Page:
• Kyodo


With demand for face masks still strong in Japan, a wide variety of stores have looked to cash in on people’s desire to protect themselves against the coronavirus’ insidious spread.

Various types of stores, ranging from health food vendors to beauty salons, have posted signs to indicate they have stocks of the coveted fabric disposable masks that are still quite difficult to find in drugstores.

The sudden proliferation of shops offering masks has led to questions raised about how they were able to procure them with shortages still widespread.

Inside a multitenant building near JR Shimbashi Station on Thursday afternoon, masks were being sold in health food shops and others that specialize in gift coupons. Masks were seen going for between ¥70 and ¥80 ($0.65 to $0.75) apiece.

The male manager of the gift coupon shop said that several vendors had approached him to sell him masks, including “brokers who seemed fishy.”

He procured masks from those he deemed trustworthy and has been selling them since early April. On good days, he can move around 10,000, he said.

At the Ameyoko shopping district in Ueno, an import distributor that sells wares like soccer equipment was selling not only masks made for general use but also the more robust types needed by health care workers.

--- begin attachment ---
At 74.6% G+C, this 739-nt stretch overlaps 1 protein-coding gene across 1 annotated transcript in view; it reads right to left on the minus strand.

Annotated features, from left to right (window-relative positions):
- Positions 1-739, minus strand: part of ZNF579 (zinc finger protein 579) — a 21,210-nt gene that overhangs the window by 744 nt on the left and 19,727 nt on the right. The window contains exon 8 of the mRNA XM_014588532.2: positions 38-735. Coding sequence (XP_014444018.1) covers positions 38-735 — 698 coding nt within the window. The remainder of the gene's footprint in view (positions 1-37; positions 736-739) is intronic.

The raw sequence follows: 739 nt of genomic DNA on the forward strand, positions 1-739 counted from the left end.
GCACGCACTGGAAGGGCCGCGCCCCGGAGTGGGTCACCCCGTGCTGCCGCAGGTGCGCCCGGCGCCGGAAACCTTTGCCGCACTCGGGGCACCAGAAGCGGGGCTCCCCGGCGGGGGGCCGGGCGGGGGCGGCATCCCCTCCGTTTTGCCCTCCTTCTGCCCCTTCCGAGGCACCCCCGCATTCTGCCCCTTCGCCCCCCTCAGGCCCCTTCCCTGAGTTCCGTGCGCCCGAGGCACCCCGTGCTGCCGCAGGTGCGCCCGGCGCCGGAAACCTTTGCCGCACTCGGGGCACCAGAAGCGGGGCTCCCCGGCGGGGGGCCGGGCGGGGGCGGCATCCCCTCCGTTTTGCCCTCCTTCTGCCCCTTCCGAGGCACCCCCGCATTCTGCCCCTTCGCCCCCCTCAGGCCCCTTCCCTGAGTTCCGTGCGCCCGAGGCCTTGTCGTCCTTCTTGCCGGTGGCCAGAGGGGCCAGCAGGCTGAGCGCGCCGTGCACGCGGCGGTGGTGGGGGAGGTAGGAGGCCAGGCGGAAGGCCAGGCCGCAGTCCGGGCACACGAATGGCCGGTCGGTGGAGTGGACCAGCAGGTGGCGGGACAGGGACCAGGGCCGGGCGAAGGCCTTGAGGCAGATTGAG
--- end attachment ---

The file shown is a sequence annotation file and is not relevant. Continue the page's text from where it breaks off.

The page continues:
Takatoshi Kawazoe, 72, the shop manager, said that he imported them directly from Vietnam and Taiwan at a cost of around ¥38 to ¥52 per mask.

As people became increasingly worried about catching the virus in February, the number of customers to his store dropped significantly.

“I was finding it difficult to pay the rent, and I thought I had to do something or I would be unable to stay in business,” Kawazoe said.

He then met a street vendor in Thailand who had large stocks of masks to sell. Later, he also started buying up masks from Taiwan.

A beauty salon in Shibuya, meanwhile, is selling masks from a wagon at the front of the store. A clerk said she sourced them from an acquaintance’s company that sells goods imported from countries like China and Vietnam.

“It seems like now we have more rival mask sellers as we haven’t sold out recently,” she said, adding, “I get really angry when we get criticized even if we have not been reselling them.”

The Japanese government has banned reselling of face masks to prevent would-be profiteers from taking advantage of a nationwide mask shortage by price-gouging via online marketplaces.

Stores, however, are free to sell them at will.

A cosmetic surgery clinic in front of Shimbashi Station also has masks on sale, priced at ¥500 for a packet of five, according to its website.

“We are selling some of the masks that we got for medical purposes. We can’t say how much we paid for them but we are not making a large profit,” a staff member said.

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